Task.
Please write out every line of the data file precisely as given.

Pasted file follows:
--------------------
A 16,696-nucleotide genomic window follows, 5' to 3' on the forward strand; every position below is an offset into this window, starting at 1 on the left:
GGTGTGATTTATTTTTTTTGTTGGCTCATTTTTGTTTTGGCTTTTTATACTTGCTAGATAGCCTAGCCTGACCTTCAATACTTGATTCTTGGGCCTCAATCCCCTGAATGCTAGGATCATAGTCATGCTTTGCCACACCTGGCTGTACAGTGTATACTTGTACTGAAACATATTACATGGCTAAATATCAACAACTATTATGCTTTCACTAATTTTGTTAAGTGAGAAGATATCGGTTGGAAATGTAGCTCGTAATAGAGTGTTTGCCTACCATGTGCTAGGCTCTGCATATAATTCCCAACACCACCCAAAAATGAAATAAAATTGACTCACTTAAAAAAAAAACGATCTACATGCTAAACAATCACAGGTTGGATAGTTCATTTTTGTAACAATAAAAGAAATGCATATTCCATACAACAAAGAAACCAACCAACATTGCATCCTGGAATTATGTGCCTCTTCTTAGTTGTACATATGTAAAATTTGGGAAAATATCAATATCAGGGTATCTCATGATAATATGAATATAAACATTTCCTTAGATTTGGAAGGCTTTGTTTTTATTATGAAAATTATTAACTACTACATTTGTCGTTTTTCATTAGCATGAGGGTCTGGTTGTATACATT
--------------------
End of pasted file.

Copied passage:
A 16,696-nucleotide genomic window follows, 5' to 3' on the forward strand; every position below is an offset into this window, starting at 1 on the left:
GGTGTGATTTATTTTTTTTGTTGGCTCATTTTTGTTTTGGCTTTTTATACTTGCTAGATAGCCTAGCCTGACCTTCAATACTTGATTCTTGGGCCTCAATCCCCTGAATGCTAGGATCATAGTCATGCTTTGCCACACCTGGCTGTACAGTGTATACTTGTACTGAAACATATTACATGGCTAAATATCAACAACTATTATGCTTTCACTAATTTTGTTAAGTGAGAAGATATCGGTTGGAAATGTAGCTCGTAATAGAGTGTTTGCCTACCATGTGCTAGGCTCTGCATATAATTCCCAACACCACCCAAAAATGAAATAAAATTGACTCACTTAAAAAAAAAACGATCTACATGCTAAACAATCACAGGTTGGATAGTTCATTTTTGTAACAATAAAAGAAATGCATATTCCATACAACAAAGAAACCAACCAACATTGCATCCTGGAATTATGTGCCTCTTCTTAGTTGTACATATGTAAAATTTGGGAAAATATCAATATCAGGGTATCTCATGATAATATGAATATAAACATTTCCTTAGATTTGGAAGGCTTTGTTTTTATTATGAAAATTATTAACTACTACATTTGTCGTTTTTCATTAGCATGAGGGTCTGGTTGTATACATT